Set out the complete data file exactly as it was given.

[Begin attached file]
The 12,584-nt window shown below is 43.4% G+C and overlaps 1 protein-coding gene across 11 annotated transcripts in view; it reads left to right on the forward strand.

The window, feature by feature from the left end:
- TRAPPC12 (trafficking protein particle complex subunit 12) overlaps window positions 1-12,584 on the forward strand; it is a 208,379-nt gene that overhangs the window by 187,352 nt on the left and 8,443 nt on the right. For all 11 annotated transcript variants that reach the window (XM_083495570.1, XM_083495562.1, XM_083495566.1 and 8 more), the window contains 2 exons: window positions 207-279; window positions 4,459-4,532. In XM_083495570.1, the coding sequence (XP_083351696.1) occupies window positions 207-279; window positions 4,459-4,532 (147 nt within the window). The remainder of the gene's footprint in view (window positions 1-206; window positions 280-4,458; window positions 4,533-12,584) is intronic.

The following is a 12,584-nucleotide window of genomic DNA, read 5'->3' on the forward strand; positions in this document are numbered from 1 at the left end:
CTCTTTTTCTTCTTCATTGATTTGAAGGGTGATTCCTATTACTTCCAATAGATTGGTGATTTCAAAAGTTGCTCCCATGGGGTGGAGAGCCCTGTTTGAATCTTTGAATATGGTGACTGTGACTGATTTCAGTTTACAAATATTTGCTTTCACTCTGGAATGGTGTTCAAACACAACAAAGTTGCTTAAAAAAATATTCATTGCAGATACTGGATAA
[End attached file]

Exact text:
The 12,584-nt window shown below is 43.4% G+C and overlaps 1 protein-coding gene across 11 annotated transcripts in view; it reads left to right on the forward strand.

The window, feature by feature from the left end:
- TRAPPC12 (trafficking protein particle complex subunit 12) overlaps window positions 1-12,584 on the forward strand; it is a 208,379-nt gene that overhangs the window by 187,352 nt on the left and 8,443 nt on the right. For all 11 annotated transcript variants that reach the window (XM_083495570.1, XM_083495562.1, XM_083495566.1 and 8 more), the window contains 2 exons: window positions 207-279; window positions 4,459-4,532. In XM_083495570.1, the coding sequence (XP_083351696.1) occupies window positions 207-279; window positions 4,459-4,532 (147 nt within the window). The remainder of the gene's footprint in view (window positions 1-206; window positions 280-4,458; window positions 4,533-12,584) is intronic.

The following is a 12,584-nucleotide window of genomic DNA, read 5'->3' on the forward strand; positions in this document are numbered from 1 at the left end:
CTCTTTTTCTTCTTCATTGATTTGAAGGGTGATTCCTATTACTTCCAATAGATTGGTGATTTCAAAAGTTGCTCCCATGGGGTGGAGAGCCCTGTTTGAATCTTTGAATATGGTGACTGTGACTGATTTCAGTTTACAAATATTTGCTTTCACTCTGGAATGGTGTTCAAACACAACAAAGTTGCTTAAAAAAATATTCATTGCAGATACTGGATAA